Prepared by R.R. Donnelley Financial -- Filed pursuant to rule 425
Filed by Hewlett-Packard Company Pursuant to Rule 425
Under the Securities Act of 1933
And Deemed Filed Pursuant to Rule 14a-6
Under the Securities Exchange Act of 1934
Subject Company: Compaq Computer Corporation
Commission File No.: 333-73454
This filing relates to a planned merger (the “Merger”) between Hewlett-Packard Company (“HP”) and Compaq Computer Corporation (“Compaq”) pursuant to the terms of an Agreement and Plan of Reorganization, dated as of September 4, 2001 (the “Merger Agreement”), by and among HP, Heloise Merger Corporation and Compaq. The Merger Agreement is on file with the Securities and Exchange Commission as an exhibit to the Current Report on Form 8-K, as amended, filed by Hewlett-Packard Company on September 4, 2001, and is incorporated by reference into this filing.
The following is a letter sent by HP to HP shareowners.

February 11, 2002
Dear HP Shareowner:
As an owner of Hewlett-Packard, you have a unique opportunity to help decide the future direction of your company. We urge you to sign, date and return your WHITE proxy card to vote FOR the merger with Compaq Computer Corporation and to secure a stronger, more profitable future for HP.
Your vote FOR the merger is a vote FOR market leadership. A vote FOR stronger product lines. A vote FOR more focus on innovation and R&D. A vote FOR improved profitability and stronger cash flow. A vote FOR growth. A vote FOR greater opportunities for employees. Most importantly, it is a vote FOR value.
In fact, the cost savings created by the merger with Compaq have a net present value of $5 to $9 for each HP share.
Our industry is transforming, driven by a new wave of technology advances, changing customer requirements and increased competition. HP has a clear choice: lead the transformation and consolidation of our industry — or be overtaken by it. Merging with Compaq lets us lead.
Servers: Compaq and HP have highly complementary strengths. While HP is today a leader in Unix servers, a market growing at 5–7% a year, the new HP also will be #1 in Windows servers, a market growing at more than 20%, and #1 in Linux servers, a market growing at more than 30%. Customers want freedom of choice and demand all three operating systems for price performance, flexibility and reduced time to market.
Storage: Storage is a rapidly growing and evolving market. HP has powerful assets in the high-end storage category, but not enough to lead. With Compaq, we immediately become #1 in enterprise storage — and the clear leader in storage-area networks, the fastest-growing segment of the storage market.
High-performance computing: Compaq is #1 in high-performance technical computing and fault-tolerant computing. With Himalaya, Compaq’s fault-tolerant computing systems, and HP’s own super-fast Superdome, we will lead in this highly profitable high-end systems market. We will also gain access to new customers and markets where high-performance, fault-tolerant computing is vital, such as the Department of Defense and the world’s largest stock exchanges.
Services: With Compaq, we double our service and support capacity in mission-critical infrastructure design, outsourcing and support. Support is an especially steady and profitable business. It’s like the printing supplies business — more is better.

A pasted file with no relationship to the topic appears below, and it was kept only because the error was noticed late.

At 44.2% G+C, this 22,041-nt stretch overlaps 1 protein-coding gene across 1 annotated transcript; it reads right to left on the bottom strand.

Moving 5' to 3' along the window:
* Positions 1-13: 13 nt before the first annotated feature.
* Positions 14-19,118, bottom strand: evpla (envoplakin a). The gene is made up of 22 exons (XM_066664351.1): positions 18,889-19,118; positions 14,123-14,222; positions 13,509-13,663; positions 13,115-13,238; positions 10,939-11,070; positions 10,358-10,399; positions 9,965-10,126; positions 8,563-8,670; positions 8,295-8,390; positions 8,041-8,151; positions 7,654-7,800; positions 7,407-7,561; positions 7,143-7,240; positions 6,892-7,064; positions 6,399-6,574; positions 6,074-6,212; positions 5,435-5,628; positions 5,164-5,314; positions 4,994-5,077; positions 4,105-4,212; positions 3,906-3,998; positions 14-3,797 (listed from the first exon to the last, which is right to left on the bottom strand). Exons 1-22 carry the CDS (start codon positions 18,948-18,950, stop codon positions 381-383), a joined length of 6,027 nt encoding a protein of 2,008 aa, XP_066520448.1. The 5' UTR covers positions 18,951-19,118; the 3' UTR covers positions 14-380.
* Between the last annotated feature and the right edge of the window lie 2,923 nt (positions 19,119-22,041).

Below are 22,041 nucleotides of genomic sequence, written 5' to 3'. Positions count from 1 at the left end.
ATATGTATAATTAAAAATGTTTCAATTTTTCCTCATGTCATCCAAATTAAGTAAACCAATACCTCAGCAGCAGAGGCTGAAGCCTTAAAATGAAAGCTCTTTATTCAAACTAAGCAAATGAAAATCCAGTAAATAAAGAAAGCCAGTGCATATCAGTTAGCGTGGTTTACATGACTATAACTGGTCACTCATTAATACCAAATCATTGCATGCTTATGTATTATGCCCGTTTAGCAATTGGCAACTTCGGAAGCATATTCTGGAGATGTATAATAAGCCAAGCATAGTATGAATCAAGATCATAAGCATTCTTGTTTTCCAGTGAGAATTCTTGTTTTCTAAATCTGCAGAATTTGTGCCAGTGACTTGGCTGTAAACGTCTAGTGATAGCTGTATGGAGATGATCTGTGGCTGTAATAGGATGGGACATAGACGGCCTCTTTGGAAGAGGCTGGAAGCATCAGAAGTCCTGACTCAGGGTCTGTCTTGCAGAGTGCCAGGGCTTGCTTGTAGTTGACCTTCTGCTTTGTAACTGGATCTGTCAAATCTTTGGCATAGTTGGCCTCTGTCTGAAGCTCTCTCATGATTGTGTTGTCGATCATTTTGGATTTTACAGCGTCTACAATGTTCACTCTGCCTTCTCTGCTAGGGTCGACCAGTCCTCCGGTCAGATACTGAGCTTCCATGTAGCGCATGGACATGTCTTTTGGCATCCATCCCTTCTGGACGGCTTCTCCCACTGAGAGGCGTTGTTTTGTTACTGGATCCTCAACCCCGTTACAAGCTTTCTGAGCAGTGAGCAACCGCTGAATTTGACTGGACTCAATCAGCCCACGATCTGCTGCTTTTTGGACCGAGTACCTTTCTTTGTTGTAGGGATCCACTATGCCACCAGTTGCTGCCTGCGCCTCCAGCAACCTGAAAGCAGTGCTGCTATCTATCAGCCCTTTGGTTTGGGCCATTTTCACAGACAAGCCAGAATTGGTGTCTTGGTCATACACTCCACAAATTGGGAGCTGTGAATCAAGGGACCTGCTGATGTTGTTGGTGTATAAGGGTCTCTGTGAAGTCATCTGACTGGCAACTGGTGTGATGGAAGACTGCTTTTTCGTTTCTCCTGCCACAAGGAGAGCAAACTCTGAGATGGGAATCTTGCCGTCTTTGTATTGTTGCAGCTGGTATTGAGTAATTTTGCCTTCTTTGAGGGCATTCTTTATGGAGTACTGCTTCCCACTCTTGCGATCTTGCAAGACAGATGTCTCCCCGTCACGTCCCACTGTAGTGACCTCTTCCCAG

Personal computers are an important part of our overall portfolio. Today, HP’s consumer retail PC business is successful and profitable, but we are behind in commercial PCs and we have made inadequate progress building a direct distribution capability. Where HP does 15% of its commercial business through the direct channel in the U.S., Compaq does 60%. Where HP achieves 25 inventory turns each year, Compaq achieves 62. By combining HP’s successful retail model with Compaq’s successful commercial model we can build a profitable, cash-generating business and achieve more together, much faster, than either company could on its own.

For years, our imaging and printing business has accounted for too much of HP’s overall profitability. We must invest in imaging and printing to continue to lead. Continued growth in imaging and printing means creating new categories — such as digital publishing and digital imaging. These growth opportunities are greatly enhanced by our interrelated capabilities in computing, storage, servers and network management. Making our PC and enterprise computing businesses much more profitable, improves our ability to invest more in the future of imaging and printing.
By merging with Compaq, we will double the size of our sales force to 15,000, increase our R&D budget to more than $4 billion a year, and add important capabilities to HP Labs. And, with well over 60% of our revenues coming from outside the US, we will become the #1 player in dozens of countries around the world.
With expected cost savings of at least $2.5 billion per year, we will materially improve the profitability of all of HP’s businesses. By 2003, we expect the profit margin of our enterprise business to reach 9% (up from –3% in 2001), and our services business to reach operating margins of 14% (up from 5% in 2001). We also expect the PC business to move decisively into the black — with operating margins swinging to positive 3% from –4% in 2001, more than returning its cost of capital and generating substantial cash flow.
We expect these benefits to generate $1.5 billion of cash flow per quarter, net of capital expenditures by 2004.
Importantly, by improving our profitability we will be able to preserve jobs, continue to fund R&D and innovation, and maintain our long-standing commitment to investment in the communities in which we live and work.
Our employees are our greatest assets. Our track record of maintaining profitability throughout 2001 and recent positive earnings announcements prove what our people can accomplish. The people of HP want to build on our legacy, not rest on it. We are executing and will continue to do so. The people of HP deserve the opportunities that growth, leadership and improved profitability will make possible.
We aren’t distracted by the merger or the challenge of integration. And our customers aren’t defecting. A dedicated integration team of more than 450 people, led by experienced managers, has been working around the clock to make sure that we learn the lessons of past mergers and make the right decisions for the new company.
We are addressing the critical factors for successful merger execution — defining governance for the new company, ensuring an unyielding focus on customers, developing clear product roadmaps, and preparing ourselves for Day One across every level of the company. We are building business plans to ensure we can meet or exceed shareowners’ expectations.